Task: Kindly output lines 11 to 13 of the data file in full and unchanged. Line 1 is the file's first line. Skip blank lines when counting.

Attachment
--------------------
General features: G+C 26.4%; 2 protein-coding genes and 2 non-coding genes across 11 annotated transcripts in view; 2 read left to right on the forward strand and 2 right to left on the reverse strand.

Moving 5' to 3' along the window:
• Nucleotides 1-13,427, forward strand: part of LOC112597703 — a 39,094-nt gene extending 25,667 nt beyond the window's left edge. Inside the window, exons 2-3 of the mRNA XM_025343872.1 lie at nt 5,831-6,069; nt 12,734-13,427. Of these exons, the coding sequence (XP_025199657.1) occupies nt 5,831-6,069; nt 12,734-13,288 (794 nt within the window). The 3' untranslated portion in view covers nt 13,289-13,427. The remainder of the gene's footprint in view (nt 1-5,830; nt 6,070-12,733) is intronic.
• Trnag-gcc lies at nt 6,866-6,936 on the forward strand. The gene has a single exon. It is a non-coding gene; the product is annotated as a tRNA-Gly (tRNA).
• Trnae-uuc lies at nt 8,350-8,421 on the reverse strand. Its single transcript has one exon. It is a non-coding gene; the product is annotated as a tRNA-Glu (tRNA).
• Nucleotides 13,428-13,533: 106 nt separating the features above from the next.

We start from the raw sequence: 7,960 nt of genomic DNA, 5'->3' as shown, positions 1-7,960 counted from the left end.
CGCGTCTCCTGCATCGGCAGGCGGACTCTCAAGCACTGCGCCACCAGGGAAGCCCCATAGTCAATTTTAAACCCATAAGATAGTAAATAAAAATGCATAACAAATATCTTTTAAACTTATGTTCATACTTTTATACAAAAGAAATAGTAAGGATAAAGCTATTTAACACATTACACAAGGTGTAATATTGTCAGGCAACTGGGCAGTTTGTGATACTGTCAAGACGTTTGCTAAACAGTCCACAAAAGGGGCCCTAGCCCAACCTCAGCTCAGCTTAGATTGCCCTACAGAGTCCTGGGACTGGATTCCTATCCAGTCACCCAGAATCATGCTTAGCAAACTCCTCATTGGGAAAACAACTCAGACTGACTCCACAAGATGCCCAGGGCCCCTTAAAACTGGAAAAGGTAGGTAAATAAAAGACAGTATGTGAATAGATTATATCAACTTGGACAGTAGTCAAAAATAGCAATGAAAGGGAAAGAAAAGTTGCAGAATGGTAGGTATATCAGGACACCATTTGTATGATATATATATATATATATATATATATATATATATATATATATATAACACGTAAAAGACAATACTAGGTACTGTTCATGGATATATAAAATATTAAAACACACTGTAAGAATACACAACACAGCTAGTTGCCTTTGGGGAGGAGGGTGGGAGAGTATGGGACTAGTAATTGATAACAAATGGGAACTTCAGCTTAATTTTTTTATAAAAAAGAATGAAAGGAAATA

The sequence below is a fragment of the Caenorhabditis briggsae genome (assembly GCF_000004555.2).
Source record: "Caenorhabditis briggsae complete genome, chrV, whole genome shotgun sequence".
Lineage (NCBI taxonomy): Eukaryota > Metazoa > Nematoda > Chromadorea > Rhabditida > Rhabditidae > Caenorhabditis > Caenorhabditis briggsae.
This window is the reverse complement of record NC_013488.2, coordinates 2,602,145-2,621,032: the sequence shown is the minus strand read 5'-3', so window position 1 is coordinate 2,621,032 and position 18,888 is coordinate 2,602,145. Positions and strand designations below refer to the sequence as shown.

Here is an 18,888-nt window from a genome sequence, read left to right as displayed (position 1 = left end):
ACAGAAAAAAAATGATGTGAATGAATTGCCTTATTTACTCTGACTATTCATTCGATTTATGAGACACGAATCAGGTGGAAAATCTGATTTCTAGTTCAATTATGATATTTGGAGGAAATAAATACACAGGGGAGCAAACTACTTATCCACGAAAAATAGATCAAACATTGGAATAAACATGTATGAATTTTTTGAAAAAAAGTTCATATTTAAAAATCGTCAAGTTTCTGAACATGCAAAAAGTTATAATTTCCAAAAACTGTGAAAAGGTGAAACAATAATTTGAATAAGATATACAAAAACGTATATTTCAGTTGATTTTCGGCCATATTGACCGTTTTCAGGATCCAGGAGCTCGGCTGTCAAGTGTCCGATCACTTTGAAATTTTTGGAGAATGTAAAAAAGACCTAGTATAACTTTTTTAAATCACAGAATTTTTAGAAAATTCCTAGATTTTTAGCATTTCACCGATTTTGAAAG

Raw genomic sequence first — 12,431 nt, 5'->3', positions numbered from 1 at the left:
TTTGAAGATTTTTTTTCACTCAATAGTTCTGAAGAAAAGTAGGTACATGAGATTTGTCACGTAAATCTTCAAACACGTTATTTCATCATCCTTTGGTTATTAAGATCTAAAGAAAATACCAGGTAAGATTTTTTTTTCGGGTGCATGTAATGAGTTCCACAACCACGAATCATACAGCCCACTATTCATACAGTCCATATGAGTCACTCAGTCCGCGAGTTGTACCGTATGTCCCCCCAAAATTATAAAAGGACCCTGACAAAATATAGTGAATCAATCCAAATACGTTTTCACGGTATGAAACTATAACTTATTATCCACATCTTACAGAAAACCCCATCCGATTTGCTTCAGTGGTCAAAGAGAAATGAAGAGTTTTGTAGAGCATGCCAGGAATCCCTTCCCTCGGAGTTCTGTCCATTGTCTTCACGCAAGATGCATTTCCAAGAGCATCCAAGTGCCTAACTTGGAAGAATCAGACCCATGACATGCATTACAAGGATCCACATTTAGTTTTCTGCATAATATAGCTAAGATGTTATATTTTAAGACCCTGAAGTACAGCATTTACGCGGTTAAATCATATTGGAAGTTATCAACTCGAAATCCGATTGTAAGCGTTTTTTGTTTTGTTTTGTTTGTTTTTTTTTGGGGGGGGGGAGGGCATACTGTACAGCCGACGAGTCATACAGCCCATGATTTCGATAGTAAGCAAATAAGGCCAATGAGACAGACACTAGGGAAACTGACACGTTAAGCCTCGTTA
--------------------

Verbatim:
Lineage (NCBI taxonomy): Eukaryota > Metazoa > Nematoda > Chromadorea > Rhabditida > Rhabditidae > Caenorhabditis > Caenorhabditis briggsae.
This window is the reverse complement of record NC_013488.2, coordinates 2,602,145-2,621,032: the sequence shown is the minus strand read 5'-3', so window position 1 is coordinate 2,621,032 and position 18,888 is coordinate 2,602,145. Positions and strand designations below refer to the sequence as shown.

Here is an 18,888-nt window from a genome sequence, read left to right as displayed (position 1 = left end):